‘Nagaland is a state of possibilities’

Colloquium on Oral and Literary Traditions of Nagaland  

Kohima, March 28 (MExN): As part of the 40th Foundation Day of the Indira Gandhi Rastriya Manav Sangrahalaya (IGRMS), Bhopal, a colloquium on Oral and Literary Traditions of Nagaland at the Rock Art Centre, IGRMS Bhopal on March 23.  

In his introduction, Prof. Sarit Kumar Chaudhuri, Director, IGRMS, who chaired the Colloquium, said that it is not only the celebration of the 40th Foundation of IGRMS, but celebration of India’s North East, specifically focused on Nagaland. Having spent almost 25 years as an anthropologist in North East, he always felt that, if you look at the larger discourse, linking India’s North East, has, many times remained an elusive domain to people in the mainland India. He stated that Nagaland, from his perspective is a state of possibilities- the possibilities which he said, were reflected in the several programmes in the 3-day celebration of the Cultural Festival of Nagaland. He spoke about the Colloquium as involving creative persons from Nagaland including writers, poets, and journalists from different generations.  

Delivering the keynote address, Prof. Temsula Ao noted that the cultures of the North East are already facing tremendous challenges from education and modernization. She said that the evolution of such cultures and identities that they embody, the loss of distinct identity markers does not bode well for the trends of the region. She felt that “if the trend is allowed to continue in an indiscriminate and mindless manner, globalization will create a market in which Naga, Khasi, or Mizo communities will become mere brand names, commonly cumulative markers stripped off all human significance and which will definitely mutate the ethnic and symbolic identity of a proud people”, and added that globalization in this sense will eventually reduce identity to anonymity.

  Further dwelling on language, which she described as the one essence of our humanity which governs every aspect of our being, she said that, “we exist within the ambit of our languages which defines the significance of being what we are.” She held that in our world today, writing has become primary and the orality of language discarded as a relic of the past. Pointing out that literature of our people encompasses everything about them- language, history, customs, beliefs, stories, legends, myths, their lores of migration and settlement, arts, crafts, and every small detail of their everyday lives, she stated that this is the literature of the Nagas, and that, it resides in their traditions which constitutes our primary literature.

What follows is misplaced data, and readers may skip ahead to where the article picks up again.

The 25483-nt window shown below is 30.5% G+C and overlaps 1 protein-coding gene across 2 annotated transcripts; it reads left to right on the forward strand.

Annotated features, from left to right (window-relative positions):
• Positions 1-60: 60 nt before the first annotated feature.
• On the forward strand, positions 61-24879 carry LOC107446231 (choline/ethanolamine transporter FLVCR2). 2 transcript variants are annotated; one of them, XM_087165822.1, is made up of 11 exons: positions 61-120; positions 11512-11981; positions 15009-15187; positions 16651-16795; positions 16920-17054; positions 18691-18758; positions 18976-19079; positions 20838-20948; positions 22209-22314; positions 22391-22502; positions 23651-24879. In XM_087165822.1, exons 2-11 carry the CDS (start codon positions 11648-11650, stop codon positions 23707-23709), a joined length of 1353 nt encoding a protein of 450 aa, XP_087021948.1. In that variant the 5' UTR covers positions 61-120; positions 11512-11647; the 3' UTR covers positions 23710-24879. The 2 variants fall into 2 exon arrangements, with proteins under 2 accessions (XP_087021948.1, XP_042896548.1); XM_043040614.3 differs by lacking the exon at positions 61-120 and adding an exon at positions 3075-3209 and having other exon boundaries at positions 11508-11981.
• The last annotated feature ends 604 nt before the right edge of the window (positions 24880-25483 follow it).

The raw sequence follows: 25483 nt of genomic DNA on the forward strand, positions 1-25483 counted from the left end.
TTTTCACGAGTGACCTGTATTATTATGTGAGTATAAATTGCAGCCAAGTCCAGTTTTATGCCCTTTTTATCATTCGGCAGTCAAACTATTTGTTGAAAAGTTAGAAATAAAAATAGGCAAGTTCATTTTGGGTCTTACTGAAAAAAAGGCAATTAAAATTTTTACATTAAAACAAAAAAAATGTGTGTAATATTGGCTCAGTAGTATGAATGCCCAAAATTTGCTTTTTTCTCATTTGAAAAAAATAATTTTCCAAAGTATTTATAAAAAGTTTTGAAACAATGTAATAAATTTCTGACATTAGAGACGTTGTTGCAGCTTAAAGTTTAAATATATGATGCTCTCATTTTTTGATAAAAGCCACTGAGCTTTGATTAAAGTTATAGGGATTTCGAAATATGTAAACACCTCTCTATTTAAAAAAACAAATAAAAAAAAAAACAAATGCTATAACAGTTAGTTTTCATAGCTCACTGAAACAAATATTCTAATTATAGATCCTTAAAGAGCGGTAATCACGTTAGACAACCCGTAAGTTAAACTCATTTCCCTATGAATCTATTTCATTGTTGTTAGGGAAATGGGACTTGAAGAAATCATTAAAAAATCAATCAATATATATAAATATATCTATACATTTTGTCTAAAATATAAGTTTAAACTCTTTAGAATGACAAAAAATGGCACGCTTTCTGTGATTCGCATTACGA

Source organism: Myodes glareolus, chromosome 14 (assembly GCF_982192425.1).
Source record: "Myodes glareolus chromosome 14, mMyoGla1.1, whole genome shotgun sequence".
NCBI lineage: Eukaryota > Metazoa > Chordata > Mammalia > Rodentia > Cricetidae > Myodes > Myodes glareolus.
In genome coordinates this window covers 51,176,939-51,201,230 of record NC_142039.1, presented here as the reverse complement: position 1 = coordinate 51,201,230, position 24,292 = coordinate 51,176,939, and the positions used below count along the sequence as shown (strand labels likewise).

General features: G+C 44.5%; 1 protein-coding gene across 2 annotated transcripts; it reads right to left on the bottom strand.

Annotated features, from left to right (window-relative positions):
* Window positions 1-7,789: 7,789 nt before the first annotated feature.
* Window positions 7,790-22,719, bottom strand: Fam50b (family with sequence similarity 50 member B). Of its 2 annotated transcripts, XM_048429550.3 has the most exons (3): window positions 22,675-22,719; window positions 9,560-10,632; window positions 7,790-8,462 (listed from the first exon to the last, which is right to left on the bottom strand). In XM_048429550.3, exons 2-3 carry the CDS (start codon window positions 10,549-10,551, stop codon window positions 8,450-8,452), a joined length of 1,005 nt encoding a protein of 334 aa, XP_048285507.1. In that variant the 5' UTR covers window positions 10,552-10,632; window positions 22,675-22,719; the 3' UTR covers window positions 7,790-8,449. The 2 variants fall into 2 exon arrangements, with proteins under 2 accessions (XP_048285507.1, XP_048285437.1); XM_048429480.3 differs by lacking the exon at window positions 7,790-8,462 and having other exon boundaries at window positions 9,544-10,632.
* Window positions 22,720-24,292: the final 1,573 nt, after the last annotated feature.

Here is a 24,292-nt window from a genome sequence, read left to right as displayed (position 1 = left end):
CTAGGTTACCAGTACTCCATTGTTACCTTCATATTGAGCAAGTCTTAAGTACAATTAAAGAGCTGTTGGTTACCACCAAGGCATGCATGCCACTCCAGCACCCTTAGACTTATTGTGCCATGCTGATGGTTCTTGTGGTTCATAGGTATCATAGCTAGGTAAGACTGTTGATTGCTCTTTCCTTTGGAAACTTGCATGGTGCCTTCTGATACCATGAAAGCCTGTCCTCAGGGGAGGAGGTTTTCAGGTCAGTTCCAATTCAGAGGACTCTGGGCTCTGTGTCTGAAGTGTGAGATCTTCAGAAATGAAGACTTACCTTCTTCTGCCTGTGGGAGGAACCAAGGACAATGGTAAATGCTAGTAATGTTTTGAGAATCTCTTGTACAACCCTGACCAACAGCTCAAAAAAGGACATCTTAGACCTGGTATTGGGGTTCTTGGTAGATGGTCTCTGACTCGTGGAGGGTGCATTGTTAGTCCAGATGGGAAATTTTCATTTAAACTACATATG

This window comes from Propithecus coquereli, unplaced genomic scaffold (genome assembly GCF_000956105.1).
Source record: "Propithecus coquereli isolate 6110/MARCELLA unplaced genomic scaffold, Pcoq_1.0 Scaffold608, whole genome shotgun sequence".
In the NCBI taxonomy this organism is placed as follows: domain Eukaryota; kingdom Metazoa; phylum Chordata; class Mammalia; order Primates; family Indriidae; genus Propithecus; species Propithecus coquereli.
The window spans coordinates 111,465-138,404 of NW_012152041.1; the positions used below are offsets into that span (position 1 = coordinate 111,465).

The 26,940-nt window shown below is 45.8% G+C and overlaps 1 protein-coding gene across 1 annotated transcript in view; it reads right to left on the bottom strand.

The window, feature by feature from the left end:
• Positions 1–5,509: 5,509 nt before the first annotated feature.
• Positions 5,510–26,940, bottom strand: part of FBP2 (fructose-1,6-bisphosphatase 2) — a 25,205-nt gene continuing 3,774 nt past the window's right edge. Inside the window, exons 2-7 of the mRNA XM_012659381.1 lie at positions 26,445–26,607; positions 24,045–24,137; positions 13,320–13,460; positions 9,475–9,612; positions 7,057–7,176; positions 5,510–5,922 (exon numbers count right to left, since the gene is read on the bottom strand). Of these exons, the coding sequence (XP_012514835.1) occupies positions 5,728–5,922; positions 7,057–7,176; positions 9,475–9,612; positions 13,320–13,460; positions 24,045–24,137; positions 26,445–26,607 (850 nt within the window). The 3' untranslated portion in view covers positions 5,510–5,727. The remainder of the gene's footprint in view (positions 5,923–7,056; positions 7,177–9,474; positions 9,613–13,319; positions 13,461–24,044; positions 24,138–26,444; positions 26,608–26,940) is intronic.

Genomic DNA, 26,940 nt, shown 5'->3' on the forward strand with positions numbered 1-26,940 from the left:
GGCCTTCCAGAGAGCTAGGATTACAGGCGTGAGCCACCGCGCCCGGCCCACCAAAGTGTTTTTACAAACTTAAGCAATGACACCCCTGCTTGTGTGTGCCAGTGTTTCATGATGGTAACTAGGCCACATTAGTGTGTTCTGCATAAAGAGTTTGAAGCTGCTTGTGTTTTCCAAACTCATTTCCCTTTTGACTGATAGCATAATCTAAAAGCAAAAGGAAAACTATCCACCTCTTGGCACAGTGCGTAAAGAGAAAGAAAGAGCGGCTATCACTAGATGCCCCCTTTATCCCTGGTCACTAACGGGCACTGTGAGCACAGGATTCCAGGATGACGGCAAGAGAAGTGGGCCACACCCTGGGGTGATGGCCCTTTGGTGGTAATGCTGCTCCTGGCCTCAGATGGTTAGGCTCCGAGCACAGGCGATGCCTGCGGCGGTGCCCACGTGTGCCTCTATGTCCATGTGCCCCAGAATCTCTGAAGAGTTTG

After the turbulent years of conflict and bloodshed, she observed that a new generation of talented young Nagas, are emerging, excelling in their chosen field, in art and culture too. “We see young emerging stars, enthralling audiences with their talents both at home and abroad”, she said while adding that the youngsters deserve the best opportunities because they are the inheritors of our people who had such music and melody in their souls, who created the most amazing artifacts and textiles with their bare hands. “This new avatar of youngsters is not a one to one transference of their past into present mode. In their own way, they too are creating a new literature of reality, fusing their modernity with new insights from their past”, she underlined.  

In the meantime, she said that it is heartening to see that a host of young Nagas have taken to writing poetry and fiction in English, in which they explore the contents of their present circumstances of disillusioned youth. Though they write about the present mostly, she said, “glimpses of the past are incorporated in subtle ways to create a different kind of fusion and in that sense, we can say that what distinguishes the new literature is that the oral tradition provides the writers with a copulated calculated framework wherein they are able to explore the relevance of the past value on the complexity of their social positioning and contemporary context.” Converting this orality in this sense transforms the oral tradition to recollection, inclusion, inversion, and reinterpretation into a written text, she said, and added that, “this dynamics of transference also becomes part of this emerging new literature of Nagaland.”  

The Colloquium on “Oral and Literary Traditions of Nagaland” was also marked by paper presentations by Monalisa Changkija, Dr. Anungla Aier, Agnes Krocha Tepa, Vishü Rita Krocha, Phejin Konyak and Peter Bos.